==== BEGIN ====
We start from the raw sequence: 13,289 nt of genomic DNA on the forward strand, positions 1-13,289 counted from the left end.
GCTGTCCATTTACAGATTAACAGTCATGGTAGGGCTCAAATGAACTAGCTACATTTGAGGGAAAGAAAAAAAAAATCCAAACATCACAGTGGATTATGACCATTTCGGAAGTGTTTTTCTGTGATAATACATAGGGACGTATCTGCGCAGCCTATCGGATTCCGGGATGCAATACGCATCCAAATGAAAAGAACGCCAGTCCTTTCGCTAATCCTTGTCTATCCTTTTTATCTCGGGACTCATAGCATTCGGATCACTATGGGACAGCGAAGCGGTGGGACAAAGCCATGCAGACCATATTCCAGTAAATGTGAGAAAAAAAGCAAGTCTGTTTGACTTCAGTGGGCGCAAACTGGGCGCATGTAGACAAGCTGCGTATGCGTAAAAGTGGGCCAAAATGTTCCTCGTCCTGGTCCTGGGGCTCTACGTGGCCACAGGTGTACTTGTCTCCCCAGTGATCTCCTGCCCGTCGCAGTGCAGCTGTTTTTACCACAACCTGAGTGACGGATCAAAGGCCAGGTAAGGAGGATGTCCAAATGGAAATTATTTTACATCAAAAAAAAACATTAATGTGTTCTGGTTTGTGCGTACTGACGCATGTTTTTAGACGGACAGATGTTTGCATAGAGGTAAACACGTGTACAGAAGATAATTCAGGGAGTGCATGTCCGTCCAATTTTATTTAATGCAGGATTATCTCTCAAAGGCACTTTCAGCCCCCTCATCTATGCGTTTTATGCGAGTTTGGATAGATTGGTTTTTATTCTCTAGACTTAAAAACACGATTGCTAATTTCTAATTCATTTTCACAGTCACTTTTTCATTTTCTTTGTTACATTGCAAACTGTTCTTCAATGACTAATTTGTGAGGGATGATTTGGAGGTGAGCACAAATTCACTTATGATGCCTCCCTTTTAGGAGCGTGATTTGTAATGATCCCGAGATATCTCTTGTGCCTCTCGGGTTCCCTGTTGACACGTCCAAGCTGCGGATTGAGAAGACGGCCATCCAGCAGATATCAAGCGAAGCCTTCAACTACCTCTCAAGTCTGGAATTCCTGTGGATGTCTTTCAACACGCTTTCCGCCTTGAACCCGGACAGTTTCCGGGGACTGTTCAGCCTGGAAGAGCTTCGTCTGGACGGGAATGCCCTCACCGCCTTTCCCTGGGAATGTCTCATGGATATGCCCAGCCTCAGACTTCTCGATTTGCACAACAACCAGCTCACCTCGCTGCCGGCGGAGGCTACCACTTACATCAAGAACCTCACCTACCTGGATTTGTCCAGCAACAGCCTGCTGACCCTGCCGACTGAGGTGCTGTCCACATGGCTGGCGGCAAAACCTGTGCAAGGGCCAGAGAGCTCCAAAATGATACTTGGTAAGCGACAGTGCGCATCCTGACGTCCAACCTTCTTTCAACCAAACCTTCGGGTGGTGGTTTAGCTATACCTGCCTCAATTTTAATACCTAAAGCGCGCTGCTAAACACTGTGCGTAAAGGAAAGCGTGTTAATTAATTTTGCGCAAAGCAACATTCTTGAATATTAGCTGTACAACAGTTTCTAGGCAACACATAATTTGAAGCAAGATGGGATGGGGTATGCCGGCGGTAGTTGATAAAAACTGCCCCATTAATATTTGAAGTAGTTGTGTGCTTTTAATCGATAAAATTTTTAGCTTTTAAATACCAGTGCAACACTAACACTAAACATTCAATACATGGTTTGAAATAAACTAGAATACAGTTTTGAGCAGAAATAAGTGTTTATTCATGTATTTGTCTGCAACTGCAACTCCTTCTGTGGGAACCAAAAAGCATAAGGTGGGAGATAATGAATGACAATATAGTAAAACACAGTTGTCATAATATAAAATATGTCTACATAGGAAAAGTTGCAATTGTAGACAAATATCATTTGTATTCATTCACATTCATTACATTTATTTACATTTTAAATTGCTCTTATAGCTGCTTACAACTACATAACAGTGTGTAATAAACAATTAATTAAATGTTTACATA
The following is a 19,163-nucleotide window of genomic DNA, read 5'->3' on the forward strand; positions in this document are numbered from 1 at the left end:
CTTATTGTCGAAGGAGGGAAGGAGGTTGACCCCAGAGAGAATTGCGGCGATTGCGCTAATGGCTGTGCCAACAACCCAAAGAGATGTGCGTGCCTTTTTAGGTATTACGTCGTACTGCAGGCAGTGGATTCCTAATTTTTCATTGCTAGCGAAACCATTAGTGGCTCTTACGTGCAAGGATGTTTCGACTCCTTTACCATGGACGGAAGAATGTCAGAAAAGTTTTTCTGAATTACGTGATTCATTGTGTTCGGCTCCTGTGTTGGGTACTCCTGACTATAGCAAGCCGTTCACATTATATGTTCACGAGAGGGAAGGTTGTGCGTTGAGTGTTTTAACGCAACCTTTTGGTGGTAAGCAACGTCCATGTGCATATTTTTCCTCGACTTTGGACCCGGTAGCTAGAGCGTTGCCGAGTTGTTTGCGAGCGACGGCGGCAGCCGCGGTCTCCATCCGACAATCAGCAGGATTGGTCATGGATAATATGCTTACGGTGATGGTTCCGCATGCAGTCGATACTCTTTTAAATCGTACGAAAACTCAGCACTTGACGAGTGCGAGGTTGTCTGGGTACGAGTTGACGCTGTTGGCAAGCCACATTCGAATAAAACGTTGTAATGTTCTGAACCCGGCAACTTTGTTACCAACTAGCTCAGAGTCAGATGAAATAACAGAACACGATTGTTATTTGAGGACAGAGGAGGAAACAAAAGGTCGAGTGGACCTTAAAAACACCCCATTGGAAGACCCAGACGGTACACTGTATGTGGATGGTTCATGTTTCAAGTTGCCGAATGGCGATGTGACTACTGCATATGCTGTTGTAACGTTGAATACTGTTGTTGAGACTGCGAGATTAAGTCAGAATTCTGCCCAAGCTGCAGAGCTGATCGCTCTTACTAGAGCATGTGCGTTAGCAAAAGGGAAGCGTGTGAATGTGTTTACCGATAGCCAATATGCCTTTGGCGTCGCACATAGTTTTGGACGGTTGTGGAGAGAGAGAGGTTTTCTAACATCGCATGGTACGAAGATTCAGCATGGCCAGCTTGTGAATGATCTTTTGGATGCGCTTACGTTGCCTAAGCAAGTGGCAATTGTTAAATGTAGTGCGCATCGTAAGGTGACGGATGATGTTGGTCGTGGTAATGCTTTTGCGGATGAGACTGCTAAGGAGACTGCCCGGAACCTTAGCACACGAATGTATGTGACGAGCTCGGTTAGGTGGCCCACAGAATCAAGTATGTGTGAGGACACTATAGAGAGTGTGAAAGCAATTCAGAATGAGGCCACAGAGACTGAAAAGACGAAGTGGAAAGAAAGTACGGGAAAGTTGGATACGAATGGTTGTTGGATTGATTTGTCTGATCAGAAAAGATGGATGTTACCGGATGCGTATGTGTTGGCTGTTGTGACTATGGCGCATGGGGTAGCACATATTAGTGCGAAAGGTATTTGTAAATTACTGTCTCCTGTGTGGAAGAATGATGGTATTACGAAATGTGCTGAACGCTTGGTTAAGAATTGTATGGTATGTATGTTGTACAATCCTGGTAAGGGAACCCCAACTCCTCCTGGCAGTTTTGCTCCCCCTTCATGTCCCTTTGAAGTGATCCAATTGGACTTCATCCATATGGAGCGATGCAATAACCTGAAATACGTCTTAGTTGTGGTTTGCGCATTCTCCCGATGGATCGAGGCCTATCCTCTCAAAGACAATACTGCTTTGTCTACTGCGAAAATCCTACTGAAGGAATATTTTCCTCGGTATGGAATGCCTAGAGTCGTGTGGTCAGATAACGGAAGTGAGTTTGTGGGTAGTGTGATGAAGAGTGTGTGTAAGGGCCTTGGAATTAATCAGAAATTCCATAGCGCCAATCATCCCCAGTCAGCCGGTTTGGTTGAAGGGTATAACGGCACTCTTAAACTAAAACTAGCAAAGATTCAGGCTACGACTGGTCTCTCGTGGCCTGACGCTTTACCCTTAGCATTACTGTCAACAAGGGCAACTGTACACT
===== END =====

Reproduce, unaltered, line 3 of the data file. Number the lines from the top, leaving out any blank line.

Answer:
The following is a 19,163-nucleotide window of genomic DNA, read 5'->3' on the forward strand; positions in this document are numbered from 1 at the left end: